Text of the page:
By Jack Dougherty, GoPSUsports.com Student Staff Writer
UNIVERSITY PARK, Pa. - Nickolette Driesse is the sole senior in the young Penn State starting lineup this year, but her leadership alone isn't enough to guide this team deep into the NCAA tournament.
Penn State needs other players to step up and take leadership roles for its road to a repeat title. So far, Elizabeth Ball and Salina Williford have shown strong initiative in stepping into those positions.
"We talked about stepping up to help Nickolette and help the other captains and those are the two that I would point out that have just been outstanding over the past week," said head coach Erica Dambach.
The two called an impromptu team meeting to bring everyone together and get the squad focused on the task at hand. It's moments like those that make the difference during such an important time of year.
Both Ball and Williford have been the epitome of team players since they stepped foot in Happy Valley.
Ball was a prominent striker in high school who barely played any defense prior to her freshman year, but she didn't even hesitate Dambach asked her to fill a void in the back line as a center back.
"We recruited her as a striker, and in her first year the situation dictated that we needed her to play in the back line and she was a natural," Dambach said.
"It's very different," said Ball. "Honestly, without [coach Dambach] being able to show me the ropes and without the help of the past defenders I wouldn't be where I am today."
Ball possesses a strong team-centered attitude with little focus on her personal accomplishments. In her three years in Blue and White, Ball has placed winning over gaudy stats, which she racked up as a goal-scorer at Deep Run High School in Virginia.
She also scored 57 goals in four years for the Richmond Strikes ECNL. Ball was named an All-American in 2013 and 2014 and was nominated for Gatorade Virginia Player of the Year from 2012-2014, all while playing up top.
Ball said she never even tried her hand at defense until one soccer camp. Evidently, Dambach liked what she saw.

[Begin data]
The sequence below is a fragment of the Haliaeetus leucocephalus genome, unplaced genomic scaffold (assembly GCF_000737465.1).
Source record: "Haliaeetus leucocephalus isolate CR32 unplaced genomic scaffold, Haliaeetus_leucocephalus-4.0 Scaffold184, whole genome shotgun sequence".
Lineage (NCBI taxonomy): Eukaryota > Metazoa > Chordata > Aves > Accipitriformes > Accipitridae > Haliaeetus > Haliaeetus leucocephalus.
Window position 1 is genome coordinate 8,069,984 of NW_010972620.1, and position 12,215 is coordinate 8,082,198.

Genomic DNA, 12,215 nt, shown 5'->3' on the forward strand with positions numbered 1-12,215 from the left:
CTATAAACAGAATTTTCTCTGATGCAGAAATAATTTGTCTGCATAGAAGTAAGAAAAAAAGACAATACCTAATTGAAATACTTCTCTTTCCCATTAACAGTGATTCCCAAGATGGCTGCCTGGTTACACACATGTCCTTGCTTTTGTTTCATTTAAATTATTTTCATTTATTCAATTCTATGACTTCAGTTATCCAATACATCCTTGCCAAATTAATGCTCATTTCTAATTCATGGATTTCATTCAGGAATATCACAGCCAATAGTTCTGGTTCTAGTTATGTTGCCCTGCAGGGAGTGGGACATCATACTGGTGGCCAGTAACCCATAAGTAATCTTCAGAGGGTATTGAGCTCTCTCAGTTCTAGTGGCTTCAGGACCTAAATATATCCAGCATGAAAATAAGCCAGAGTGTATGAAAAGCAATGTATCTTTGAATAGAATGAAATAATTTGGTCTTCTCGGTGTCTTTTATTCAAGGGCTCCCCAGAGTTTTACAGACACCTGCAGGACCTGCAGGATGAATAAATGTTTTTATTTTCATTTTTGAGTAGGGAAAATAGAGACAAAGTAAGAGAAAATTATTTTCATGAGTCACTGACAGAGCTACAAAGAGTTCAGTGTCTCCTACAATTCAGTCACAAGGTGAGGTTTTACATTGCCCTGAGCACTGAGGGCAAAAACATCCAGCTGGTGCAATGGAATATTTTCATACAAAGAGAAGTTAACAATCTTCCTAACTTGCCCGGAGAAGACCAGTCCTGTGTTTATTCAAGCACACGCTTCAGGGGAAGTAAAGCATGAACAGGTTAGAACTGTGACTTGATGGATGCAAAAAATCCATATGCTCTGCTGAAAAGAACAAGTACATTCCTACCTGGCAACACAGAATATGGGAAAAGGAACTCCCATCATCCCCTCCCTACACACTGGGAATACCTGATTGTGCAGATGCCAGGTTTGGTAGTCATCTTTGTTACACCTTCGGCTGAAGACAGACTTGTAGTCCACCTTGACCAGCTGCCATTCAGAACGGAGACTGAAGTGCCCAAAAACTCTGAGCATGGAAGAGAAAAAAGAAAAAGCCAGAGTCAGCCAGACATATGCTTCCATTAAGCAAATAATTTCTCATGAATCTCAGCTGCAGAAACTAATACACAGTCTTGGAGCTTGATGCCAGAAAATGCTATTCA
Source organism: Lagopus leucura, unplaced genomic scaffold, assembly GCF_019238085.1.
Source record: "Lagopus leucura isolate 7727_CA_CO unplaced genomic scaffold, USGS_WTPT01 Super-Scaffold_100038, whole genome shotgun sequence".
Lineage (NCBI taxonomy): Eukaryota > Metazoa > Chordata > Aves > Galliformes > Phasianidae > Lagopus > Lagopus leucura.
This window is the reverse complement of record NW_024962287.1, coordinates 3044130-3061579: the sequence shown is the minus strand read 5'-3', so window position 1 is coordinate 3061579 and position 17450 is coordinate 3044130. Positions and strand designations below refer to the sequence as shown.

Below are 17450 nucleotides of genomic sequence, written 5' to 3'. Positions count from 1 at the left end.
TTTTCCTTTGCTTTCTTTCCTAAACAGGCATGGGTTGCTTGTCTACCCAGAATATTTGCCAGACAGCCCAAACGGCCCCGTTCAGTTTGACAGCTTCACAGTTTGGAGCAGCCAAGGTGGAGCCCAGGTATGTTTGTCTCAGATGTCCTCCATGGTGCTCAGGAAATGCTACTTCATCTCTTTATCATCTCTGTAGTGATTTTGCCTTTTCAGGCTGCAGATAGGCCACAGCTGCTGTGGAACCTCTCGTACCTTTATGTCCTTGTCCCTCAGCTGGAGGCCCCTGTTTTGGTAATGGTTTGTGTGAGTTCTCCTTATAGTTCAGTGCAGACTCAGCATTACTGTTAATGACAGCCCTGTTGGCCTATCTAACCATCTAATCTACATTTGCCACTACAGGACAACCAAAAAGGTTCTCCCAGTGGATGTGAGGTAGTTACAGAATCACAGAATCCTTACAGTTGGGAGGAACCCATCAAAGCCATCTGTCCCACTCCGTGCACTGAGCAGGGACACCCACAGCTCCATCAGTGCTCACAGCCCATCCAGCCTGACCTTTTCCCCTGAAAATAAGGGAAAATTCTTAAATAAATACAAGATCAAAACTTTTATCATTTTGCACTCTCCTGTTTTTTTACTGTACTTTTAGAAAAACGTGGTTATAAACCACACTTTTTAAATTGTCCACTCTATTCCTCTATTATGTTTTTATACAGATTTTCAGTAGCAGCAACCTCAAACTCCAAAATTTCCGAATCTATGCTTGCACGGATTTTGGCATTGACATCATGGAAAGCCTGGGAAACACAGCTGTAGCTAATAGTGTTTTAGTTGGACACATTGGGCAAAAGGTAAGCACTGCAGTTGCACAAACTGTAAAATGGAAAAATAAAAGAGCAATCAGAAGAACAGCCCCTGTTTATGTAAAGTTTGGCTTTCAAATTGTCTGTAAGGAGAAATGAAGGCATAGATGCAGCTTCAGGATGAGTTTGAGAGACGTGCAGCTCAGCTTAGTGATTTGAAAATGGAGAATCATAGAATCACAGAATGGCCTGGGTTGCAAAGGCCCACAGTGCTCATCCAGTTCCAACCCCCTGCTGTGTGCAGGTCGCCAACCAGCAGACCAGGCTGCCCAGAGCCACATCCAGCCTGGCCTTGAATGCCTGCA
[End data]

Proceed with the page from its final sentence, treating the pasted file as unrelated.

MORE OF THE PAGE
Ball has proved throughout her career that she's incredibly effective anywhere on the pitch, whether she's up top winning headers or thwarting an opposing attack.
Her hard work transitioning to center back paid off this year, as she was named to All-Big Ten first team for the first time in her career.
"It's incredible," Ball said. "I wouldn't have been able to do it without the back line and our whole team because everybody makes everybody else so much better. It's really like our team getting that honor."
"Elizabeth's a winner," Dambach said. It doesn't matter where you put her on the field. We've moved her around a bit, but she provides a tremendous amount of confidence for our staff and her team to have her in that back line."
Williford, a redshirt junior, has been just as flexible this season, moving from position to position to fill necessary holes.
She redshirted last year because of a season-ending injury after a strong sophomore campaign in which she started every game, scoring five goals and tallying five assists.
This season, Williford has taken a backseat on the offensive end to focus on defending. She's tallied four points on a goal and two assists playing primarily in the midfield, but she has also filled in next to ball on the back line when needed.
Williford is like Ball in that she can play anywhere on the pitch, which is so crucial for this team that has lost so many players from last season.
"Whatever the team really needs I'm willing to do," Williford said. "They only real difference I would say is the shift from offensive-minded to defensive-minded the moment I know I need to go back there."
Both Ball and Williford have been all-important cogs for Penn State this season on the field, but now they're taking in upon themselves to jump into leadership roles for a team lacking older, experienced players.
It's imperative that teams have trusted leaders on and off the field for the NCAA tournament. Last year, Raquel Rodriguez, Britt Eckerstrom, and Mallory Weber illustrated this.
This year, Ball and Williford have made it a priority to harness those lost leadership roles for Penn State's postseason journey to a repeat.
"They want ownership of this team right now," Dambach said. "They want to set the standard. They want to make their expectations of their teammates clear, and they want to make sure that everybody understands what the standard is for this team."